[NOTE: the following is an excerpt from my newest marriage relationship book, Guiding Your Children through Divorce]
° Two thirds of children of divorce say they felt like they grew up in two families, not one, which creates “endless and often painful complications for a child.”
To a child, “family” means Me, Mom, and Dad. That’s the same for a child whose parents live together in one house or for a child whose parents are divorced and live across the state from each other.
Let’s look at an example. Imagine a little boy whose dad is stationed in Iraq or Afghanistan, while Mom is raising that little boy in their home town….
Even though there may be five or six thousand miles between them, that little boy sees his family as him, his mama, and his daddy, all one clan. And his dad is most likely very actively involved in his son’s life. … if that little boy gets in trouble in school, his daddy will be talking to him by phone or web cam to help straighten him out, or if he gets straight As on his report card, Daddy will email him a card or call him to say “Good job, Son!”
And the same should be true for your children, even if you’re not 5,000 miles away, if you’re just across town you should still be very actively involved in their schooling, their discipline, the important details of their day-to-day lives.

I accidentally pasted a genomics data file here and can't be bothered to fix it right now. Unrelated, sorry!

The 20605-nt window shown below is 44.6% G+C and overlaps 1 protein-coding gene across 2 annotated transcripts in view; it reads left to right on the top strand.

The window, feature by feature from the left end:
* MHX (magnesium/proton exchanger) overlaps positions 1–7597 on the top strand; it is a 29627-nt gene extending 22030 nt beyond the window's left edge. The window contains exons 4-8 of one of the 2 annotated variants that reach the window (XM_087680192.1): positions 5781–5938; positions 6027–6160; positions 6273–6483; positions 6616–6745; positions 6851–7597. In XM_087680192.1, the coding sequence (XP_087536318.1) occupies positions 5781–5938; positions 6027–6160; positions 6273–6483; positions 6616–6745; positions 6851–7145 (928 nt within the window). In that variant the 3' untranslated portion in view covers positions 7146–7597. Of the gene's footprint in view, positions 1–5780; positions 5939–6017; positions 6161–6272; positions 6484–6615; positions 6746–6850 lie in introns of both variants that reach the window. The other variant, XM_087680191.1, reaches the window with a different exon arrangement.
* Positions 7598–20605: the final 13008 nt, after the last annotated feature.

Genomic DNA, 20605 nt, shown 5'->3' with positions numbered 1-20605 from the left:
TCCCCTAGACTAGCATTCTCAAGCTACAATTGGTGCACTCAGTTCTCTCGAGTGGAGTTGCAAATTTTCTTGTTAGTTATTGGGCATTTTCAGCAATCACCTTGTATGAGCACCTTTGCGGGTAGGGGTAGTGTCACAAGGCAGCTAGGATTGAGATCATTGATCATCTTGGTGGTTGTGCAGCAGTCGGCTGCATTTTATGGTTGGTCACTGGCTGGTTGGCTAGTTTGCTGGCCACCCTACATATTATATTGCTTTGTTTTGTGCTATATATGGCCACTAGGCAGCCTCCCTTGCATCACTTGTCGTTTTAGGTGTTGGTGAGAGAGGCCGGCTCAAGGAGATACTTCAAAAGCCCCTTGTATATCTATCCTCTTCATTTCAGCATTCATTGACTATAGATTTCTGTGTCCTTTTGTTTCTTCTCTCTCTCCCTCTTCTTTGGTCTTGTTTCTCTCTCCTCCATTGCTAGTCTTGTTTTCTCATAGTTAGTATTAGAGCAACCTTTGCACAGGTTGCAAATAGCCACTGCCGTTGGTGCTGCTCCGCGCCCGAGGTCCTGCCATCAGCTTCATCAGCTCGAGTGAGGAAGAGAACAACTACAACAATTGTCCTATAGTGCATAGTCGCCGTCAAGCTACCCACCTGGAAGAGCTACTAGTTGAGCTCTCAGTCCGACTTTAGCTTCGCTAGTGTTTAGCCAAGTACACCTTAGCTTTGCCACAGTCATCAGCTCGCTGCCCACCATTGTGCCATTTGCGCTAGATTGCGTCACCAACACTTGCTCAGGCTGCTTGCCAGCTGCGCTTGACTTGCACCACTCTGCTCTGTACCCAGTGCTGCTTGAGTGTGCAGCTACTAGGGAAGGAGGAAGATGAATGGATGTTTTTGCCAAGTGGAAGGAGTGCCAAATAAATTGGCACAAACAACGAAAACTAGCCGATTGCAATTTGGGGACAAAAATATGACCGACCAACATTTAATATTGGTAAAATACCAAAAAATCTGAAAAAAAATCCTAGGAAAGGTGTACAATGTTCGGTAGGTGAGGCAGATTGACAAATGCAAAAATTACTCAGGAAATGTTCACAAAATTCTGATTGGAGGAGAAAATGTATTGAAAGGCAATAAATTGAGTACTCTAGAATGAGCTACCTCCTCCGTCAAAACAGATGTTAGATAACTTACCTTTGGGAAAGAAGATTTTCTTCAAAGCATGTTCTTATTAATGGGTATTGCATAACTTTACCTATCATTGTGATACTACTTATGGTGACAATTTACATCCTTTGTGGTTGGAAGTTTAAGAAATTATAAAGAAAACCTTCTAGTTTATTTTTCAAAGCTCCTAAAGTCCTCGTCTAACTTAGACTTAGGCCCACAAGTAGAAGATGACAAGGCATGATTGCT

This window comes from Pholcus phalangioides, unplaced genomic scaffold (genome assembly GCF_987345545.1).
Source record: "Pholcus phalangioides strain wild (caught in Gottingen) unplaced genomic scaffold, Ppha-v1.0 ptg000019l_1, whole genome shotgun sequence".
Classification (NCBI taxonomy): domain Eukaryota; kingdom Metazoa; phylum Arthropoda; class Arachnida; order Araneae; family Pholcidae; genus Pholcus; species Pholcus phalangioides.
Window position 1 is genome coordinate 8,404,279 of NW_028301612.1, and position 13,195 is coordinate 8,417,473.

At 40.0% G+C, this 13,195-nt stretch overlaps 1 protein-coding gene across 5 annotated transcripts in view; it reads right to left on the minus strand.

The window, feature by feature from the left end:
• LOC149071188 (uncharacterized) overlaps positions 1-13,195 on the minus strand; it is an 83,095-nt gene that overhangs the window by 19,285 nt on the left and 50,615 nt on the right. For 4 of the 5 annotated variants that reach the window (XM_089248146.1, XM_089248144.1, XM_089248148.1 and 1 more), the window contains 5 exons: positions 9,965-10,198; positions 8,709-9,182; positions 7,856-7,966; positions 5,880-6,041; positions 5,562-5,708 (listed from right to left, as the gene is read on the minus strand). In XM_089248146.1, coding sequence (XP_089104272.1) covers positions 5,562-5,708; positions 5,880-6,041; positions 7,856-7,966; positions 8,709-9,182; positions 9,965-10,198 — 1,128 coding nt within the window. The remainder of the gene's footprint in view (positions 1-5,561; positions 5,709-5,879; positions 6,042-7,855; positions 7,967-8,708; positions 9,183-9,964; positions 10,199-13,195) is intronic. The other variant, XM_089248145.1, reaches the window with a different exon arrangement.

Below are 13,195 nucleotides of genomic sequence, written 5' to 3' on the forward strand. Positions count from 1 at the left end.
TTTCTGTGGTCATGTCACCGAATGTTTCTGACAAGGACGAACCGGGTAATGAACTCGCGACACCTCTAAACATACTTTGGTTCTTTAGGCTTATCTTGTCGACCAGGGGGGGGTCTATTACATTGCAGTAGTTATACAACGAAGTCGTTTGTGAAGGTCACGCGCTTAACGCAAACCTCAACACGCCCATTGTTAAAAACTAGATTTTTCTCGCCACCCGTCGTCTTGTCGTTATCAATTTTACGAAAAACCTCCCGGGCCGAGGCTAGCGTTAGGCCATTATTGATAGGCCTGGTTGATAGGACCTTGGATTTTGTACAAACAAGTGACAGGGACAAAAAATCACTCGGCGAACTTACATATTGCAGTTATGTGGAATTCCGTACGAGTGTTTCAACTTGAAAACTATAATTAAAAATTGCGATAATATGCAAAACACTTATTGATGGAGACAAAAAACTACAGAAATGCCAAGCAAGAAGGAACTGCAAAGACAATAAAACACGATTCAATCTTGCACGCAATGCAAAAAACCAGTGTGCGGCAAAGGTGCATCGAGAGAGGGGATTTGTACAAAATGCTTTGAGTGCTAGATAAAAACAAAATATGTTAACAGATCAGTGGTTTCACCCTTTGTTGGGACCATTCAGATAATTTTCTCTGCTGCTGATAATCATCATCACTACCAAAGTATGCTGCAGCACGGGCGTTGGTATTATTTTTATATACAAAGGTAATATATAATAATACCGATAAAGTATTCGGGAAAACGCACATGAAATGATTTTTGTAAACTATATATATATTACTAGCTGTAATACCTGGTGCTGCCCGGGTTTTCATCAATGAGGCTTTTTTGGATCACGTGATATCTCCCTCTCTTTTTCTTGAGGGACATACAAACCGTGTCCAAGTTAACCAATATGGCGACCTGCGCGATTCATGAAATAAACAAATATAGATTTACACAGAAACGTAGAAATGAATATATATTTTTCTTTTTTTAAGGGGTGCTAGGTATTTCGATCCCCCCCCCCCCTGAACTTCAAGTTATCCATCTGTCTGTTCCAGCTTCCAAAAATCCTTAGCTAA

° Fully 44 percent of children of divorce said “I was alone a lot as a child,” vs. Only 14 percent of those in intact families— a three-fold difference.
And these children aren’t happily reporting that they were able to sneak away from a loud, annoying sister to find some peace and quiet to read a book. Rather they’re saying that, when they needed Dad for some advice or some encouragement, he wasn’t around for them. And when they needed Mom to comfort them or needed her to just be Mom, she was too busy with something else.
Granted, this is one of the most hectic, frantic, upsetting times of your life. I recall my own divorce and all the chaos involved. I had to find a new place to live, pay deposits, get utilities started and pay deposits on them, open a new savings and a new checking account. Some people have even more to deal with following their divorce.
It’s a very busy time.
However, right in the middle of all this hectic running around, your children are desperately needing you. In fact, during the first two years of your divorce, your children are more dependent on you than they have since they were in diapers! They are facing feelings, issues, and crises they have no experience with and no frame of reference to know how to handle. They are looking directly to you— both their biological parents— for some idea how to act and react to the new situations they find themselves in.
Be careful not to let them down by showing them the wrong way!
Your children will be dealing with these and similar complications for the rest of their lives – but especially while they’re minors living with you. The divorce was not their idea. You owe it to them to make all the effort necessary to help them recover. It’s in your best interest, too, you know. When your children are more comfortable with your new family setup, including your divorce, they will make your whole life more manageable.
I’ll be talking more about how to make this work in upcoming blog posts. This new guidebook is taken directly from my award winning lessons for newly divorcing parents, which I’ve taught for nearly seven years to thousands of about-to-be single parents. You can get a copy for yourself at http://www.familymediator.org/childrendivorce.html